Farm Progress

Commentary: A trip to eastern Washington offers a refreshing look at today's agriculture.

Willie Vogt 1, Editorial Director, Farm Progress

July 26, 2017

3 Min Read
BEAUTIFUL CROP: Wheat north of Moses Lake, Wash., looks pretty good just before harvest 2017.

As I write this column I'm sitting in a hotel room in Spokane, Wash., after two days of meeting with folks in the region. Without giving away future coverage, I want to say I'm optimistic. Given the weather, wheat prices, the rise and fall of cattle prices, and the general attitude, the folks I talked with are look at the bright side — and for good reason.

There's a solid-looking crop of wheat in the field, and from what I saw, the onion seed, canola and alfalfa crops look pretty good, too. As usual, give a farmer a good crop, and there's the sense he can make a profit with that grain in the bin or that forage in the bale.

And that's the message I got. Driving cross-country across an area filled with wheat ready to harvest, there's the wonder and beauty of a part of the world that gets about a foot of rain a year. These producers know how to make things work no matter where the market goes.

Desire to tell story of agriculture
And while I didn't plan it this way, the people I spoke with also want to tell the story of agriculture. They want to share what they do and help others share what they do as well. This is the message that resonated. They accept the responsibility of sharing with a curious public just what's happening down on the farm.

And they're finding curious readers just want answers; they're not bringing an agenda to the table — so far — about what's covered, or how things work. They don't see the "haters," because their storytelling is the truth about the work they're doing to raise crops, or put up custom forages, and more.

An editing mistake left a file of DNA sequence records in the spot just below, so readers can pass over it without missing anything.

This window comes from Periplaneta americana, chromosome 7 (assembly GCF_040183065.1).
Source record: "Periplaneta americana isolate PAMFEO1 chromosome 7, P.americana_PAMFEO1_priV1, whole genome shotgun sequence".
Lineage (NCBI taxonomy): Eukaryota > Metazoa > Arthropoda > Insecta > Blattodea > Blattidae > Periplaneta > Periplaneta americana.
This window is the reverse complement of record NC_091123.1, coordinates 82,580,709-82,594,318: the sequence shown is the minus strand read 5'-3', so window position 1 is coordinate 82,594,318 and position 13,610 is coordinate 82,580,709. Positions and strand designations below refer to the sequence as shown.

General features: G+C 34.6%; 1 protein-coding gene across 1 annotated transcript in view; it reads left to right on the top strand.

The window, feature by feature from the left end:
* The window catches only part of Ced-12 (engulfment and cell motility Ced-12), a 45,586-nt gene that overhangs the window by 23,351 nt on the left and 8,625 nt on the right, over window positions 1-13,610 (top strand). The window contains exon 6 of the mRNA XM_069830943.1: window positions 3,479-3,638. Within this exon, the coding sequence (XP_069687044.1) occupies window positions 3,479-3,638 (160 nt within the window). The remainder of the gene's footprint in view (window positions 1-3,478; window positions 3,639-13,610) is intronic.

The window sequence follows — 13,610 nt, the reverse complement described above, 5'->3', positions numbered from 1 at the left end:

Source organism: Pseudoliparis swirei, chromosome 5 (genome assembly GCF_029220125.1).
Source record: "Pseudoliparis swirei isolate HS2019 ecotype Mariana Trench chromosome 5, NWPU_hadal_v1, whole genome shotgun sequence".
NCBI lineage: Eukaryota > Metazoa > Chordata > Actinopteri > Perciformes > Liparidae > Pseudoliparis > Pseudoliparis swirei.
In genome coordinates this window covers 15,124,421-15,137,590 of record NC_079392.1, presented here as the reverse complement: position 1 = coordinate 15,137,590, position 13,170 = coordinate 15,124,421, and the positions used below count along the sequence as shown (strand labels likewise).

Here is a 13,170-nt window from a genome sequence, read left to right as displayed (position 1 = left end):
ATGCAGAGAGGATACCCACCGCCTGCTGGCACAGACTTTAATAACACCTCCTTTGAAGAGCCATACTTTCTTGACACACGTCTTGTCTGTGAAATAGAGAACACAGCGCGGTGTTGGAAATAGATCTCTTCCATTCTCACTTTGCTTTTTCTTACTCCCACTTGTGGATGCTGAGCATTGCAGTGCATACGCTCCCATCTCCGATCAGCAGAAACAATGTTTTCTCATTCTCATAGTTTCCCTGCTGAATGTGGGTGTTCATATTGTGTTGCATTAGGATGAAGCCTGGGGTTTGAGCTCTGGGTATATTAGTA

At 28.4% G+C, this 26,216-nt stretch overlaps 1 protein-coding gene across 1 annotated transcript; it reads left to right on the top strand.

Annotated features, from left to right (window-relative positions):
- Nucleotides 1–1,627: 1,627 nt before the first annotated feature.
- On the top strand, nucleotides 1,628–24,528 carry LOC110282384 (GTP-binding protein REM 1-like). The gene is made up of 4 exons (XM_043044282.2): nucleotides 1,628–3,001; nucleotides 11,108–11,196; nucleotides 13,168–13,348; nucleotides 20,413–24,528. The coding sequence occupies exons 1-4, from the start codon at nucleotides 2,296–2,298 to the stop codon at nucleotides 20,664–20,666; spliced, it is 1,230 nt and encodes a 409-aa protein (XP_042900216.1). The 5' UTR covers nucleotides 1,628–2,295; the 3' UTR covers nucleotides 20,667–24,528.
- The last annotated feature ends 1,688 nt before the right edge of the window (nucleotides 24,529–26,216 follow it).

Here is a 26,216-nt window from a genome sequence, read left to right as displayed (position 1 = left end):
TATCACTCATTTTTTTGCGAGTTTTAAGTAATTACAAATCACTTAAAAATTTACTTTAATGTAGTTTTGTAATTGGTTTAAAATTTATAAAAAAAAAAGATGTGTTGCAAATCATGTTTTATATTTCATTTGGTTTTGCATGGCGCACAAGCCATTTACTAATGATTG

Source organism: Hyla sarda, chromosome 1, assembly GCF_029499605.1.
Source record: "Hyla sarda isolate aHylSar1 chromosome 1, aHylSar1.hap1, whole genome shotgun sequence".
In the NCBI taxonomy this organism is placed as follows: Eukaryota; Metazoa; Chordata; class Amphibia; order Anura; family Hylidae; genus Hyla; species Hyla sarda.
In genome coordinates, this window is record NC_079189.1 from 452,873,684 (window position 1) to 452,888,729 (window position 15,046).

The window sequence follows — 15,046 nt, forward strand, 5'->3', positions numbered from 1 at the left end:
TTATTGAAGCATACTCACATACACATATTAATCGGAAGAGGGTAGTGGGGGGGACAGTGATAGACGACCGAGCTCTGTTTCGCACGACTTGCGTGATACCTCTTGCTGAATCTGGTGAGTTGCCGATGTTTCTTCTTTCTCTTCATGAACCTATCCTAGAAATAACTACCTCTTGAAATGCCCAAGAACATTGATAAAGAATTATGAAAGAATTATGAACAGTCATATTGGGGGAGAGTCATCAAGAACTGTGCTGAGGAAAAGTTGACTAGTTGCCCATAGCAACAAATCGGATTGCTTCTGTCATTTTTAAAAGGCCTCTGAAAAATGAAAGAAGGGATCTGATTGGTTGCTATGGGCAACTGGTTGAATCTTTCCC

Social media plays a part. Putting yourself out there is important — and perhaps the hardest thing to do, even in a small community where you may know many of the folks in town. Know, however, that you don't know them all and many have not been on a farm for some time, even if you're talking about a small town of 400 people.

And perhaps that's the message I want to convey. There's energy here to tell that story, and with a little guidance that story will reach more people. The consumer is hungry for information from the farmer, not General Mills, Frito-Lay, or some other food company. They want to know why you do what you do. So here are some tips if you're inclined to take up the challenge of sharing ag's story.

Get others involved. You have hired hands on the farm: Would they be able to answer a passerby's question about what they're doing in the field if someone stops them during fieldwork? Sounds silly, but consumers driving in the country may want to stop a sprayer or tillage rig to better understand what you're doing. Everyone in the operation should know, so it doesn't appear you're hiding something.

Reach out to groups. You can't wait for folks to come to you, so start in town with small groups. Perhaps the school, or local library, has a group interested in learning more about farming. Perhaps there's a film being shown in town — like "Farmland" or "Food Evolution" — and people seeing it have questions. Your operation could be a meeting place for further discussion. Create new opportunities to build a dialogue.

Get help. Farm groups in your state, from grain grower groups to Farm Bureau organizations, have resources that could help you tell that story. Perhaps they're looking for more farmers to help with the effort and don't know about you. It's worth considering.

Reaching out to consumers actively is a way to help build a dialogue. You won't always change minds, but a better-informed consumer is a good thing. Good luck.

About the Author(s)

Willie Vogt 1

Editorial Director, Farm Progress

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